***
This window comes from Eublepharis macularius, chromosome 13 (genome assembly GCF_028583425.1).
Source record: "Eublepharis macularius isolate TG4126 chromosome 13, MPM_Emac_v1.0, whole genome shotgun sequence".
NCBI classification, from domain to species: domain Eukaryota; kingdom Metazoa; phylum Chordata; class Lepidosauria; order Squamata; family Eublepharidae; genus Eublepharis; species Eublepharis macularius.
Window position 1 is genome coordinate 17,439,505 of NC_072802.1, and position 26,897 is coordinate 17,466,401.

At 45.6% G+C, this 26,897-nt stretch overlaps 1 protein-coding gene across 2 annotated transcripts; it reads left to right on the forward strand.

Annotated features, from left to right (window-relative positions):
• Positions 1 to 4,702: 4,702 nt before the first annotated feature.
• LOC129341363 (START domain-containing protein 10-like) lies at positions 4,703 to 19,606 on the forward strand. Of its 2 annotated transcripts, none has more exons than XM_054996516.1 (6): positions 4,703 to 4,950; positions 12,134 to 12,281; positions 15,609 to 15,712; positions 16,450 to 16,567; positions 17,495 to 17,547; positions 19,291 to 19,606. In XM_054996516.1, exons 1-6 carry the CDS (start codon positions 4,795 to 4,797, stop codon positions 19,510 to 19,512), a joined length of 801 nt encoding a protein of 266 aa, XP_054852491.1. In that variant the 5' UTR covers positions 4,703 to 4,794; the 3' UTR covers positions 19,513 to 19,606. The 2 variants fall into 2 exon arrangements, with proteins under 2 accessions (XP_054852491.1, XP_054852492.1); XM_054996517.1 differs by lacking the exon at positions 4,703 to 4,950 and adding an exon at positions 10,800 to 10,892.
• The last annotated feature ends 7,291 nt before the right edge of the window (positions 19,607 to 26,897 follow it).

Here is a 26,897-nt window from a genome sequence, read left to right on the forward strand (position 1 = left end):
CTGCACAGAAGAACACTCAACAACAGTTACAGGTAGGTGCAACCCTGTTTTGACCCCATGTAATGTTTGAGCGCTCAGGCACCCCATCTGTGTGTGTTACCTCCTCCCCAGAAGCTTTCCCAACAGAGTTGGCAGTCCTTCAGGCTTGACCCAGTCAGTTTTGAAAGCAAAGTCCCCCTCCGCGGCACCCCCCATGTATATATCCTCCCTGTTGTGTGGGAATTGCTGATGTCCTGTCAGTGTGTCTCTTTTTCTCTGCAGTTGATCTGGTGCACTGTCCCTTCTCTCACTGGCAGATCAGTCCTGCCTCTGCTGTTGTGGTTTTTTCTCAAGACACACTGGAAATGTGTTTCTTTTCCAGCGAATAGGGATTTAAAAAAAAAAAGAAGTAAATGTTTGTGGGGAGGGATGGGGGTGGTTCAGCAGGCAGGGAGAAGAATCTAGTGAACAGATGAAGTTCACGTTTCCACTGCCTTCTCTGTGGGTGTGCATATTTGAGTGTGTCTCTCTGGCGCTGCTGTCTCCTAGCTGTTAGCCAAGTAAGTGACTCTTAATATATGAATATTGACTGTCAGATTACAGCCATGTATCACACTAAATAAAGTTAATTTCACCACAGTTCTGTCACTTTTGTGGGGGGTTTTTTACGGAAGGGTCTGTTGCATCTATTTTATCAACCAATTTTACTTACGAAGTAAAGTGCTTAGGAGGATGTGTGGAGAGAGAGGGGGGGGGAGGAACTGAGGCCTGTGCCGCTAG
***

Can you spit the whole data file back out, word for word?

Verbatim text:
This window comes from Eublepharis macularius, chromosome 13 (genome assembly GCF_028583425.1).
Source record: "Eublepharis macularius isolate TG4126 chromosome 13, MPM_Emac_v1.0, whole genome shotgun sequence".
NCBI classification, from domain to species: domain Eukaryota; kingdom Metazoa; phylum Chordata; class Lepidosauria; order Squamata; family Eublepharidae; genus Eublepharis; species Eublepharis macularius.
Window position 1 is genome coordinate 17,439,505 of NC_072802.1, and position 26,897 is coordinate 17,466,401.

At 45.6% G+C, this 26,897-nt stretch overlaps 1 protein-coding gene across 2 annotated transcripts; it reads left to right on the forward strand.

Annotated features, from left to right (window-relative positions):
• Positions 1 to 4,702: 4,702 nt before the first annotated feature.
• LOC129341363 (START domain-containing protein 10-like) lies at positions 4,703 to 19,606 on the forward strand. Of its 2 annotated transcripts, none has more exons than XM_054996516.1 (6): positions 4,703 to 4,950; positions 12,134 to 12,281; positions 15,609 to 15,712; positions 16,450 to 16,567; positions 17,495 to 17,547; positions 19,291 to 19,606. In XM_054996516.1, exons 1-6 carry the CDS (start codon positions 4,795 to 4,797, stop codon positions 19,510 to 19,512), a joined length of 801 nt encoding a protein of 266 aa, XP_054852491.1. In that variant the 5' UTR covers positions 4,703 to 4,794; the 3' UTR covers positions 19,513 to 19,606. The 2 variants fall into 2 exon arrangements, with proteins under 2 accessions (XP_054852491.1, XP_054852492.1); XM_054996517.1 differs by lacking the exon at positions 4,703 to 4,950 and adding an exon at positions 10,800 to 10,892.
• The last annotated feature ends 7,291 nt before the right edge of the window (positions 19,607 to 26,897 follow it).

Here is a 26,897-nt window from a genome sequence, read left to right on the forward strand (position 1 = left end):
CTGCACAGAAGAACACTCAACAACAGTTACAGGTAGGTGCAACCCTGTTTTGACCCCATGTAATGTTTGAGCGCTCAGGCACCCCATCTGTGTGTGTTACCTCCTCCCCAGAAGCTTTCCCAACAGAGTTGGCAGTCCTTCAGGCTTGACCCAGTCAGTTTTGAAAGCAAAGTCCCCCTCCGCGGCACCCCCCATGTATATATCCTCCCTGTTGTGTGGGAATTGCTGATGTCCTGTCAGTGTGTCTCTTTTTCTCTGCAGTTGATCTGGTGCACTGTCCCTTCTCTCACTGGCAGATCAGTCCTGCCTCTGCTGTTGTGGTTTTTTCTCAAGACACACTGGAAATGTGTTTCTTTTCCAGCGAATAGGGATTTAAAAAAAAAAAGAAGTAAATGTTTGTGGGGAGGGATGGGGGTGGTTCAGCAGGCAGGGAGAAGAATCTAGTGAACAGATGAAGTTCACGTTTCCACTGCCTTCTCTGTGGGTGTGCATATTTGAGTGTGTCTCTCTGGCGCTGCTGTCTCCTAGCTGTTAGCCAAGTAAGTGACTCTTAATATATGAATATTGACTGTCAGATTACAGCCATGTATCACACTAAATAAAGTTAATTTCACCACAGTTCTGTCACTTTTGTGGGGGGTTTTTTACGGAAGGGTCTGTTGCATCTATTTTATCAACCAATTTTACTTACGAAGTAAAGTGCTTAGGAGGATGTGTGGAGAGAGAGGGGGGGGGAGGAACTGAGGCCTGTGCCGCTAG